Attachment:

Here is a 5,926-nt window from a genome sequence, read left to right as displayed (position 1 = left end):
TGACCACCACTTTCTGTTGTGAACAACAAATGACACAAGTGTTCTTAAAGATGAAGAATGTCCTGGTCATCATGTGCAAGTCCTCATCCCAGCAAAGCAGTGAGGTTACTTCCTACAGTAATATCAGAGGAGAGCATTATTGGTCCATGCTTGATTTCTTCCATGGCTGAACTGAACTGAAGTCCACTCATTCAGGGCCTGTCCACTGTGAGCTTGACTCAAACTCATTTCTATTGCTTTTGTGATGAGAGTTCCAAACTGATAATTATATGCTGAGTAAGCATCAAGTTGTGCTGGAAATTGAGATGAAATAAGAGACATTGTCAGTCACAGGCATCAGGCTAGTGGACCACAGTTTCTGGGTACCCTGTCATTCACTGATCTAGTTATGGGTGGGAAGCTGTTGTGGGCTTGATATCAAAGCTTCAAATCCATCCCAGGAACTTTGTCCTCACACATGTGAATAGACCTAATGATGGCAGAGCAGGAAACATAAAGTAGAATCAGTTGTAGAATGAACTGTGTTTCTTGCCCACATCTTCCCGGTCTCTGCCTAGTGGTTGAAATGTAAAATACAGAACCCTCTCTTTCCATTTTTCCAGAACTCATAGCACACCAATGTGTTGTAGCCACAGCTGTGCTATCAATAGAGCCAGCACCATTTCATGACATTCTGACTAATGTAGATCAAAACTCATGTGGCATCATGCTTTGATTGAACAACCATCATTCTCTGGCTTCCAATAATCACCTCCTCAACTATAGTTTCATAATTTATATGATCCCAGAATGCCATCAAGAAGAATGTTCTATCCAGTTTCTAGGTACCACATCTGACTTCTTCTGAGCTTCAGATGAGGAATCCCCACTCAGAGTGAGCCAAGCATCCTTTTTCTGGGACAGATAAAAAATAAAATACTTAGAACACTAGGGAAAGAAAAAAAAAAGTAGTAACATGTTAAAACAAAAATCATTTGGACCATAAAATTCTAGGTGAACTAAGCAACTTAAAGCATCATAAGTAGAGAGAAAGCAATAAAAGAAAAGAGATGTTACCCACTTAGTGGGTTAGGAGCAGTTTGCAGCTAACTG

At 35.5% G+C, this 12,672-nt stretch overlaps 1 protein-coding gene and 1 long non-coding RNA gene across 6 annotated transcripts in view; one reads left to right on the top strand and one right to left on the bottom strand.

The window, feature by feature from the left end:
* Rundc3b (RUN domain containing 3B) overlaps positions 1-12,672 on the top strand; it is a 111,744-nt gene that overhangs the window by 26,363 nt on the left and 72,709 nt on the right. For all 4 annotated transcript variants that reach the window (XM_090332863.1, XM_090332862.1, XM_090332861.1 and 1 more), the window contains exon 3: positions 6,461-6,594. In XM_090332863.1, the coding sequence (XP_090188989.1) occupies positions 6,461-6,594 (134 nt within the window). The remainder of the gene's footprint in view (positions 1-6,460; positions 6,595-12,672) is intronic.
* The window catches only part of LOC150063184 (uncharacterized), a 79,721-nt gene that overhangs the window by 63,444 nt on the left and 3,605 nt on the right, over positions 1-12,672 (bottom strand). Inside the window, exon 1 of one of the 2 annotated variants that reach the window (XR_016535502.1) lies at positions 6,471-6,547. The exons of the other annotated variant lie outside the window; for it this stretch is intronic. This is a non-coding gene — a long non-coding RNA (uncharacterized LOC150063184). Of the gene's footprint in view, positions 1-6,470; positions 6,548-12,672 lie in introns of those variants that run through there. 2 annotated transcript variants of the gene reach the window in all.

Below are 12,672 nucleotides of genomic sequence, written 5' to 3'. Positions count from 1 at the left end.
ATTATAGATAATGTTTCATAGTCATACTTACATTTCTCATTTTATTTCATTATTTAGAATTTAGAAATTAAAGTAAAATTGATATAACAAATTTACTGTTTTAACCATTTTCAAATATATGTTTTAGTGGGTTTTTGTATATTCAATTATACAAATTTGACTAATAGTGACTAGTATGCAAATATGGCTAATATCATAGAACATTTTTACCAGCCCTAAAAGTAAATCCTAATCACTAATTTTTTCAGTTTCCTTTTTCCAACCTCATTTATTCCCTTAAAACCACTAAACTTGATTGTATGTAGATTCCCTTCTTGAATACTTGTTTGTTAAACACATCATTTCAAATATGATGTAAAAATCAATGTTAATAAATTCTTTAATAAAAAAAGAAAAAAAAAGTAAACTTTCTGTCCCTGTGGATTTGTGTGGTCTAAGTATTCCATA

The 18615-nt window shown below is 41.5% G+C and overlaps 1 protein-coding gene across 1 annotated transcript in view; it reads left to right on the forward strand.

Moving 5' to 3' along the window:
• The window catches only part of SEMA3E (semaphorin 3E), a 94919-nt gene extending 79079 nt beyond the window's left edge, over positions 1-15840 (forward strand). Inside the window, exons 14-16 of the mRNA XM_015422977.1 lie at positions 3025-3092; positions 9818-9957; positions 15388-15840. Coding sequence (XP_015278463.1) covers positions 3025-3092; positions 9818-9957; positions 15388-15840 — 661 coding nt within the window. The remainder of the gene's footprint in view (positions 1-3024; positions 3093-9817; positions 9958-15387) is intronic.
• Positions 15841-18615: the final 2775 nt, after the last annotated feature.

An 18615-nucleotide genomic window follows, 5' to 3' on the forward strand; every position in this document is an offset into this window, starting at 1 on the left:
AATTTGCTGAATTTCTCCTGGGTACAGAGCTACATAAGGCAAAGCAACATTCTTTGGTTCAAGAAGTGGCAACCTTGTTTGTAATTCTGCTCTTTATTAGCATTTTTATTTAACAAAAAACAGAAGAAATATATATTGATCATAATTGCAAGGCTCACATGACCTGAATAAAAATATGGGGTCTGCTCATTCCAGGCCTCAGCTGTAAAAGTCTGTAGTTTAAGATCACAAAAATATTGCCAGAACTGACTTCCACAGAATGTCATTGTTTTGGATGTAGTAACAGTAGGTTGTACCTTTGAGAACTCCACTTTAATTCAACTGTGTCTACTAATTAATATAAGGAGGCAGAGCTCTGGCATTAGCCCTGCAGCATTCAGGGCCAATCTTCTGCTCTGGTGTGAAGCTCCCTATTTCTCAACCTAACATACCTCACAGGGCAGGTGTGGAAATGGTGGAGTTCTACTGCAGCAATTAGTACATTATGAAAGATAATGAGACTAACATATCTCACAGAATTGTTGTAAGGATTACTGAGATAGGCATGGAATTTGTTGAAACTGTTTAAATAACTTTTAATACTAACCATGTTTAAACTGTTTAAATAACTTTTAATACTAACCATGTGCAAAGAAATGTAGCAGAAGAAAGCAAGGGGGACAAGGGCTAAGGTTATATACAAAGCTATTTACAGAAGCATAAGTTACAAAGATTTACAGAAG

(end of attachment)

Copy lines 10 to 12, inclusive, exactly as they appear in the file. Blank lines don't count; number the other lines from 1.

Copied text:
Moving 5' to 3' along the window:
• The window catches only part of SEMA3E (semaphorin 3E), a 94919-nt gene extending 79079 nt beyond the window's left edge, over positions 1-15840 (forward strand). Inside the window, exons 14-16 of the mRNA XM_015422977.1 lie at positions 3025-3092; positions 9818-9957; positions 15388-15840. Coding sequence (XP_015278463.1) covers positions 3025-3092; positions 9818-9957; positions 15388-15840 — 661 coding nt within the window. The remainder of the gene's footprint in view (positions 1-3024; positions 3093-9817; positions 9958-15387) is intronic.
• Positions 15841-18615: the final 2775 nt, after the last annotated feature.